- The research contradicts numerous earlier studies that did find an increased risk
- Felson, however, says the new findings aren't sufficient to quell the concerns
- Previous studies have found that TNF inhibitors as much as double the risk
A class of injectable drugs used to treat autoimmune disorders such as rheumatoid arthritis doesn't raise the risk of serious infection when compared with more conventional treatments, according to a new analysis in the Journal of the American Medical Association.
The research, which was funded by the Food and Drug Administration and other federal health agencies, contradicts numerous earlier studies that did find an increased risk of infection associated with the drugs, known as tumor necrosis factor (TNF) inhibitors.
The possibility that TNF inhibitors -- which include popular drugs such as Humira and Enbrel -- pose no additional infection risk is a "very new and heretical idea," says David T. Felson, M.D., a professor of medicine and epidemiology at the Boston University School of Medicine, who cowrote an editorial accompanying the study. "Up until now there has been considerable evidence that anti-TNFs heightened the risk of serious infection compared to other treatments."
The lead author of the study, Carlos G. Grijalva, M.D., a professor of preventive medicine at Vanderbilt University, in Nashville, Tennessee, says the findings "should be reassuring for patients and providers."
Felson, however, says the new findings aren't sufficient to quell the concerns raised by previous studies. "We still need to be concerned about serious infection risk among patients starting these medicines," he says.
Autoimmune conditions, including rheumatoid arthritis, psoriasis, and inflammatory bowel disease, arise when the body's immune system goes awry and begins attacking healthy cells and tissue. TNF inhibitors -- known as biologic drugs, because they're derived from substances that occur naturally in humans and animals -- work by blocking the action of TNF, an important immune-system molecule.
This class of drugs drastically improved the treatment of these conditions when first introduced in the late 1990s, but because they suppress the immune system they are believed to open the door to opportunistic infections. Some patients taking the drugs have died from these infections, and the FDA has been closely watching the drugs' safety profile as more and more people use them.
Previous studies have found that TNF inhibitors as much as double the risk of serious infection compared with other treatment options. Those trials tended to be relatively small, however. The new study, which was presented this weekend at an annual meeting of the American College of Rheumatology, sought to address that weakness.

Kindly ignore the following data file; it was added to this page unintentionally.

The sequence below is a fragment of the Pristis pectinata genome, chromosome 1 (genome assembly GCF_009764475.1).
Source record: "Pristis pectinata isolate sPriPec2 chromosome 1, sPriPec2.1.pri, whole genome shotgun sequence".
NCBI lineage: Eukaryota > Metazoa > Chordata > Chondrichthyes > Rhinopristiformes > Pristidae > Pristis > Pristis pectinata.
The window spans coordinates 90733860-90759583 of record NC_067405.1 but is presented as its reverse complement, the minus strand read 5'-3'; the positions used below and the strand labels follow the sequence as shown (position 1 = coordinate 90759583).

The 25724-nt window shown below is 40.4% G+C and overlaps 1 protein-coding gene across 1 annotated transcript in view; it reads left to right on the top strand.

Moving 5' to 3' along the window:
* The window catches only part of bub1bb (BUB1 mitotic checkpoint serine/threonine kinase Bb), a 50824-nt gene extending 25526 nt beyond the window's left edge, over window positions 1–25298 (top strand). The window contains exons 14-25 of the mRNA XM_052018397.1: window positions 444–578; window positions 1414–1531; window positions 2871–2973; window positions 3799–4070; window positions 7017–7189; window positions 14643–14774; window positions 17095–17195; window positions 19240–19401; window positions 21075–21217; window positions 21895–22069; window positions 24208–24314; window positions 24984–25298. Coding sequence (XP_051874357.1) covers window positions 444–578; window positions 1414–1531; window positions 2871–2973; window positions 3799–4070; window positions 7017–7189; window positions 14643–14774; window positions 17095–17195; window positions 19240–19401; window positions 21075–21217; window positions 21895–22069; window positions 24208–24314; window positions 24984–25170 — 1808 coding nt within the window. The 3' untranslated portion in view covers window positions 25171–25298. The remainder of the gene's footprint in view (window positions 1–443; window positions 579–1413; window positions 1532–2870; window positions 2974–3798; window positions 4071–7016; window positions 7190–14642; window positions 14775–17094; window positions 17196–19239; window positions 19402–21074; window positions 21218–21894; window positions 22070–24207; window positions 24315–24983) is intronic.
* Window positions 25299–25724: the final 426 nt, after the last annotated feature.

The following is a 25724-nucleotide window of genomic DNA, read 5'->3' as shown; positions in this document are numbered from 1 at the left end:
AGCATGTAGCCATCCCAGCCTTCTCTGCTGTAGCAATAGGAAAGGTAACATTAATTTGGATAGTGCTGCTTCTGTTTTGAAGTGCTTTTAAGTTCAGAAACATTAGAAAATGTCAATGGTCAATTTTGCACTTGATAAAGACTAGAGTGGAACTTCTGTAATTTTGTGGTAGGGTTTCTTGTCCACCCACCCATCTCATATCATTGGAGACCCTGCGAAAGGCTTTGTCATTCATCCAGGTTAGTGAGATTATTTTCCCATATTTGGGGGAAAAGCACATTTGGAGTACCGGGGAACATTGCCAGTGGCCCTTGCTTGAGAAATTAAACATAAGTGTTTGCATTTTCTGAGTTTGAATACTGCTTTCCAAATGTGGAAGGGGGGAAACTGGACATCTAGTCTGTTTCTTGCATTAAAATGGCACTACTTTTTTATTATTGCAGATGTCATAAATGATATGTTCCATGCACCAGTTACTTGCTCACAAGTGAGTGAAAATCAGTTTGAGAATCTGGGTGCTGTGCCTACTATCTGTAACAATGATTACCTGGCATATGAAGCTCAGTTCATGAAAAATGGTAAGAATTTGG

Grijalva and his colleagues combined data on more than 32,000 mostly low-income people from four large health-care databases, including those for Medicaid and Medicare. About half of the people took TNF-inhibitors for their conditions, and the other half took older, non-biologic drugs -- such as leflunomide, hydroxychloroquine, and sulfasalazine.
The authors identified 1,172 infections requiring hospitalization during the study period. (The most common infections were pneumonia and skin and soft-tissue infections.) After one year of treatment, people taking TNF inhibitors had no higher risk of serious infections than those taking other types of drugs.
The researchers did find, however, that among patients with rheumatoid arthritis, the TNF inhibitor Remicade carried an approximately 25% higher risk of infection than Enbrel or Humira.
It's not clear why Remicade might be riskier than other TNF inhibitors, but it's possible that the higher initial doses the drug requires might be partly responsible, Grijalva says. The mechanism of action may also be slightly different than that of other TNF inhibitors, he adds.
The study does have an important limitation that detracts from the findings, Felson says. As he notes in his editorial, some 40% of participants taking TNF inhibitors dropped out within the first month, compared with only 15% in the comparison group.
In previous trials and in clinical practice, people who stop taking TNF blockers "tend to be older and at a higher risk of serious infections," Felson says. That pattern, he adds, may have skewed the study results and made TNF inhibitors look safer than they perhaps really are.